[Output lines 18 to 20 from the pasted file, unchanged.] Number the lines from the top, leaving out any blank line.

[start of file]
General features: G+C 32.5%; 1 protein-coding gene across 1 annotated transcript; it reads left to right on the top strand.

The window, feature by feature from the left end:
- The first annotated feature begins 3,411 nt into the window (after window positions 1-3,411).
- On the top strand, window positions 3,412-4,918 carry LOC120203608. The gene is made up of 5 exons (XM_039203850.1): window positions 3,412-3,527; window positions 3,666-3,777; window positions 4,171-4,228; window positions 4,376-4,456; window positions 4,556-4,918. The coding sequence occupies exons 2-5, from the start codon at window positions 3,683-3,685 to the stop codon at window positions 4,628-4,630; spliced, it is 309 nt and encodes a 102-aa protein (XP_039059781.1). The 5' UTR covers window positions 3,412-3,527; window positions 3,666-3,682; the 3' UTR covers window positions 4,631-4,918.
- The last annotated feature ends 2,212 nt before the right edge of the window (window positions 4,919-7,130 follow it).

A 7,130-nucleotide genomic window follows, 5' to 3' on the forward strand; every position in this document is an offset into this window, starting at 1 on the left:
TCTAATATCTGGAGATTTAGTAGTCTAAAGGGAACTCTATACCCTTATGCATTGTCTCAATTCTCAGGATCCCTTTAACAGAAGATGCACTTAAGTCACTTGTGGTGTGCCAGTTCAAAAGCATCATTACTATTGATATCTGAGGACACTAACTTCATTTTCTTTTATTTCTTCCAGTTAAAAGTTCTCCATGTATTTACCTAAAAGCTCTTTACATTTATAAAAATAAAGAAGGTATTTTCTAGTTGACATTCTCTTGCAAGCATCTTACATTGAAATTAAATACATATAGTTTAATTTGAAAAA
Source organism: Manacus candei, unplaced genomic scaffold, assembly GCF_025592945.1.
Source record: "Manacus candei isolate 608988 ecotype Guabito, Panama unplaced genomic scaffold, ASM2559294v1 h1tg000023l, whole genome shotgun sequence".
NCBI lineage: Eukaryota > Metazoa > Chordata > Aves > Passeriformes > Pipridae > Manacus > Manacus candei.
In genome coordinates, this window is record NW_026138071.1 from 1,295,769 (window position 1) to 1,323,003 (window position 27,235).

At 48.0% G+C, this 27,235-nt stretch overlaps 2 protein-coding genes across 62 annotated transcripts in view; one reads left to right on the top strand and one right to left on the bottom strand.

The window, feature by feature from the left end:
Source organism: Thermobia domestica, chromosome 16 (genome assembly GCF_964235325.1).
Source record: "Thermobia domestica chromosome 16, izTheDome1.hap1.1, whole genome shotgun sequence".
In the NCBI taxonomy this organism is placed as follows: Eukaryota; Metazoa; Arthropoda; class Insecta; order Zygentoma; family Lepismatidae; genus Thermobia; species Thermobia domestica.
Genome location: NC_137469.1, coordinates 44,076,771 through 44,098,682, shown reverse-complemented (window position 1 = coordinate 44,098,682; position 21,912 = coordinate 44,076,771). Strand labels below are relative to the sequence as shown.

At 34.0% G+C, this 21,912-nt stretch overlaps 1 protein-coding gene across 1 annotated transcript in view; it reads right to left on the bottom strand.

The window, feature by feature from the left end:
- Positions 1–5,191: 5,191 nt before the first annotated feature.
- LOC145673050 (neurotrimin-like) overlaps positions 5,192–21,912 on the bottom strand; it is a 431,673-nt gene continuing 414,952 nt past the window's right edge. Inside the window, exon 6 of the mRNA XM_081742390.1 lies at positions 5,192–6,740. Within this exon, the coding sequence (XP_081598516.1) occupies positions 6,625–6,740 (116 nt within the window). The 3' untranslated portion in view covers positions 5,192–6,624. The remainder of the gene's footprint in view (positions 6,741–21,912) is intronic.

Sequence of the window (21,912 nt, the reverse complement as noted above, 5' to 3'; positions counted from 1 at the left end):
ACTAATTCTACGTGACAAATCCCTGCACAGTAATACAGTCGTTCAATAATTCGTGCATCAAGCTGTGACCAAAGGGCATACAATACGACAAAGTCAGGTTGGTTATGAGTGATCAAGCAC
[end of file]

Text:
At 34.0% G+C, this 21,912-nt stretch overlaps 1 protein-coding gene across 1 annotated transcript in view; it reads right to left on the bottom strand.

The window, feature by feature from the left end:
- Positions 1–5,191: 5,191 nt before the first annotated feature.